RE Imhof, EP Berg, RP Chilcott, LI Ciortea and FC Pascut.
IFSCC Magazine, 5(4), 2002, pp297-301.
We report the development of a new instrument, the AquaFlux™, for measuring water vapour flux density from arbitrary surfaces, including in vivo measurements of trans-epidermal water loss (TEWL), skin surface water loss (SSWL) and perspiration. It uses a closed measurement chamber equipped with an electronically cooled condenser, to maintain a precisely reproducible microclimate adjacent to the skin surface under all ambient conditions. The condenser creates a diffusion vapour density gradient, from which the flux density can be measured.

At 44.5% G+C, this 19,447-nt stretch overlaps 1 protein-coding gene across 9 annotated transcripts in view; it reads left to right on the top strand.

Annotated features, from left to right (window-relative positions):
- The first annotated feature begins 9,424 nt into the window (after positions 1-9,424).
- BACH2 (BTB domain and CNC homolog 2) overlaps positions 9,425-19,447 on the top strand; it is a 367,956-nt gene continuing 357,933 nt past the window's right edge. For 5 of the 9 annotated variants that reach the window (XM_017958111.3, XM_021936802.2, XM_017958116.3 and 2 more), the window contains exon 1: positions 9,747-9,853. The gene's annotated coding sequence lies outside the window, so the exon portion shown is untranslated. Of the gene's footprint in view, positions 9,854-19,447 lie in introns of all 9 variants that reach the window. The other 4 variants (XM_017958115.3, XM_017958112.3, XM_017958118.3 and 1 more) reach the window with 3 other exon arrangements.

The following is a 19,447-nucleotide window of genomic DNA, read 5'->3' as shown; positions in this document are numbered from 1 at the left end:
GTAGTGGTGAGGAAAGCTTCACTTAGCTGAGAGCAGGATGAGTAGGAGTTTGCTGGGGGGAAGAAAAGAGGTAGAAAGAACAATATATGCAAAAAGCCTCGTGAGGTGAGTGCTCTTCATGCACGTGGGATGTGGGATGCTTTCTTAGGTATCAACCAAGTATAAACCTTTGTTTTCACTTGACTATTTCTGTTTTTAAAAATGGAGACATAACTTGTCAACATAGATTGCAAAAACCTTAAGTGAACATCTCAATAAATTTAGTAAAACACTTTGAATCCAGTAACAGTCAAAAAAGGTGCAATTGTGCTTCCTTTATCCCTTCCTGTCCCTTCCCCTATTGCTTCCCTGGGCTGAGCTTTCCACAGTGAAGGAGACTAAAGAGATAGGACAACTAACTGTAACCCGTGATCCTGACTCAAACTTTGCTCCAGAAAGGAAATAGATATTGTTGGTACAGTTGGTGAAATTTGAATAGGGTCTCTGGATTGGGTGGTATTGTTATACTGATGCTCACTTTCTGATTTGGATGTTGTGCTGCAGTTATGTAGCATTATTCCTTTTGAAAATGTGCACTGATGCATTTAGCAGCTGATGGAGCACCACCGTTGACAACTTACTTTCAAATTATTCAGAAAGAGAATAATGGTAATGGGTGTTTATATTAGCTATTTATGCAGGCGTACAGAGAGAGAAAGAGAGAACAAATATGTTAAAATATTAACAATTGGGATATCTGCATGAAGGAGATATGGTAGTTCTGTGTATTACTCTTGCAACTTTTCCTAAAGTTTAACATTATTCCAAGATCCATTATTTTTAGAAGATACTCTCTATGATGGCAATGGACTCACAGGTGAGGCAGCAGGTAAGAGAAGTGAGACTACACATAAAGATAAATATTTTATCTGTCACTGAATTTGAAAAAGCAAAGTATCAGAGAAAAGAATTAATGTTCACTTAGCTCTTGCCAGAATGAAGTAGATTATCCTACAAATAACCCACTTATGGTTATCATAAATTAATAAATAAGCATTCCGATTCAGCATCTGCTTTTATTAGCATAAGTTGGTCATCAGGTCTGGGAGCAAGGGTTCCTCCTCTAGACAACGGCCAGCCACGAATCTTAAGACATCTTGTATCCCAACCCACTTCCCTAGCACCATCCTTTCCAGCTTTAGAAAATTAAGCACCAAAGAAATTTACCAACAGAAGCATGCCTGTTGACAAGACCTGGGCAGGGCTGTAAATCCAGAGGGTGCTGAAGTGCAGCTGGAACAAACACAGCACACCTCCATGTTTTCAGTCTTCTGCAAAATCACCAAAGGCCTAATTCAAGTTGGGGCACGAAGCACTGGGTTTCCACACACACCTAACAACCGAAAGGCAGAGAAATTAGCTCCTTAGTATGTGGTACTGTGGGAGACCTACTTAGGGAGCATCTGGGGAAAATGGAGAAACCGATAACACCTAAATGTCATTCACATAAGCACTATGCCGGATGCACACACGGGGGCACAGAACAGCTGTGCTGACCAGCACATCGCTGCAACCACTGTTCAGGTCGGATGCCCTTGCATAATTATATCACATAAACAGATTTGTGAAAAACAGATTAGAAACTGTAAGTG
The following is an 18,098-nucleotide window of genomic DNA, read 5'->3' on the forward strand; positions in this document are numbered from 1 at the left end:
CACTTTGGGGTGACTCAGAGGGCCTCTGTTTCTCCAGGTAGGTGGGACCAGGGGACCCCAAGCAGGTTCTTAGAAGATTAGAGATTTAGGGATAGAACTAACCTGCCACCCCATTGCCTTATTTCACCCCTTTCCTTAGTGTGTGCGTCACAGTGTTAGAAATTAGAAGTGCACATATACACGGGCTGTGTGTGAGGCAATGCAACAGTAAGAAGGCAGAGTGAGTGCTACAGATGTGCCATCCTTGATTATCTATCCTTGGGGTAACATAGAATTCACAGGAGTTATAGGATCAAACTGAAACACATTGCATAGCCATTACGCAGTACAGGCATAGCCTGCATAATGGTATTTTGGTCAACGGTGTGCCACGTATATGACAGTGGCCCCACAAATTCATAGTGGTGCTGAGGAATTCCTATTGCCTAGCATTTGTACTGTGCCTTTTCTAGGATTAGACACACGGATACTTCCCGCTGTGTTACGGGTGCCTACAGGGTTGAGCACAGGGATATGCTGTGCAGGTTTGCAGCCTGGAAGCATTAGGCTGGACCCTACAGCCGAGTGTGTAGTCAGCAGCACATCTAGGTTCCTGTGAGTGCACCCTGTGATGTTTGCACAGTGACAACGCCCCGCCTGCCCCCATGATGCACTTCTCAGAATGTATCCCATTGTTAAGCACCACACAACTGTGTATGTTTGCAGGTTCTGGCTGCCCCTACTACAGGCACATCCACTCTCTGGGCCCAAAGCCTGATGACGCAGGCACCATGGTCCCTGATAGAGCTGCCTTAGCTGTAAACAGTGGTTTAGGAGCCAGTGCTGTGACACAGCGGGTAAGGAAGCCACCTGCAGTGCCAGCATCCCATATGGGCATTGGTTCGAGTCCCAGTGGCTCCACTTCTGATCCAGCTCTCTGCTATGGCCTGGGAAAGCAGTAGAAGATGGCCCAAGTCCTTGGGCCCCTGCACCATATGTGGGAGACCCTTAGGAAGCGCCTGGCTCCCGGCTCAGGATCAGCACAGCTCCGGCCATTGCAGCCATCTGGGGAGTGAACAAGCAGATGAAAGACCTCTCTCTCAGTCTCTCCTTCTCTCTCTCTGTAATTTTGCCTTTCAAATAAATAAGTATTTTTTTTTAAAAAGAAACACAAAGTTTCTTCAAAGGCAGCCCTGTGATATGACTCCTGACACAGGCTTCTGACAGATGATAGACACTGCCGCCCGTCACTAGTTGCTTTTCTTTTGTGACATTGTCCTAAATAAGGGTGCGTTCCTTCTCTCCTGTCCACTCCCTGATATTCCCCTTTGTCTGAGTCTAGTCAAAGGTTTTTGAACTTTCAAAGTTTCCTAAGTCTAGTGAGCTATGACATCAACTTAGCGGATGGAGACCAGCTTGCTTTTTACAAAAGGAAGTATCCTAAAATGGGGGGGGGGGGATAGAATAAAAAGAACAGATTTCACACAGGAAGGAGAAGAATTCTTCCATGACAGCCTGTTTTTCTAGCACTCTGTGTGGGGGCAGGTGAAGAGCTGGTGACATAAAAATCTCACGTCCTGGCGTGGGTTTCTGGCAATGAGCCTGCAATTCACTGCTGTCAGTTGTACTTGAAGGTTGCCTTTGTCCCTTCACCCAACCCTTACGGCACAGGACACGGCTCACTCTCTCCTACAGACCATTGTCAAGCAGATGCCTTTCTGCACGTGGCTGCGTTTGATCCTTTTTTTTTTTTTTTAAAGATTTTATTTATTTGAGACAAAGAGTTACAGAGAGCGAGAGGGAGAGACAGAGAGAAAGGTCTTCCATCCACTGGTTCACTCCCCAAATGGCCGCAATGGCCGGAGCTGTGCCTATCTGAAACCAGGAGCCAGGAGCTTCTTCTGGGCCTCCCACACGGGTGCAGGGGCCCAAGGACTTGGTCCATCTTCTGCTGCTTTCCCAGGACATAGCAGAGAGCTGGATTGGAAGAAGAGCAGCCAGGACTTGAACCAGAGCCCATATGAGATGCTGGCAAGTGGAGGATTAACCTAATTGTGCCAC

We explore the properties of this new measurement principle by means of a mathematical model, which was also adapted for calculating comparable properties of open-chamber Nilsson instruments. In this way, we found that the intrinsic sensitivity of the AquaFlux™ is ~40% higher than that of a Nilsson instrument. However, in an experimental comparison of volar forearm TEWL measurements, we found a tenfold difference in coefficient of variation. We attribute the much lower than predicted sensitivity of the Nilsson instrument to extrinsic noise from diffusion zone instability in its open measurement chamber. The model was also used to calculate the relative humidity immediately above the skin surface, where we found lower than ambient values in both instrument types. The effect of this on TEWL measurements is discussed in detail. It is concluded that, during the relatively short time of a typical measurement, such microclimate changes affect mainly the transient SSWL component rather than the underlying TEWL. Finally, the model was used to estimate the flux density that would cause the relative humidity at the skin surface to reach 100%. This sets an upper limit to the flux densities that can be measured and may be a cause of instrument non-linearity as microclimate saturation is approached.
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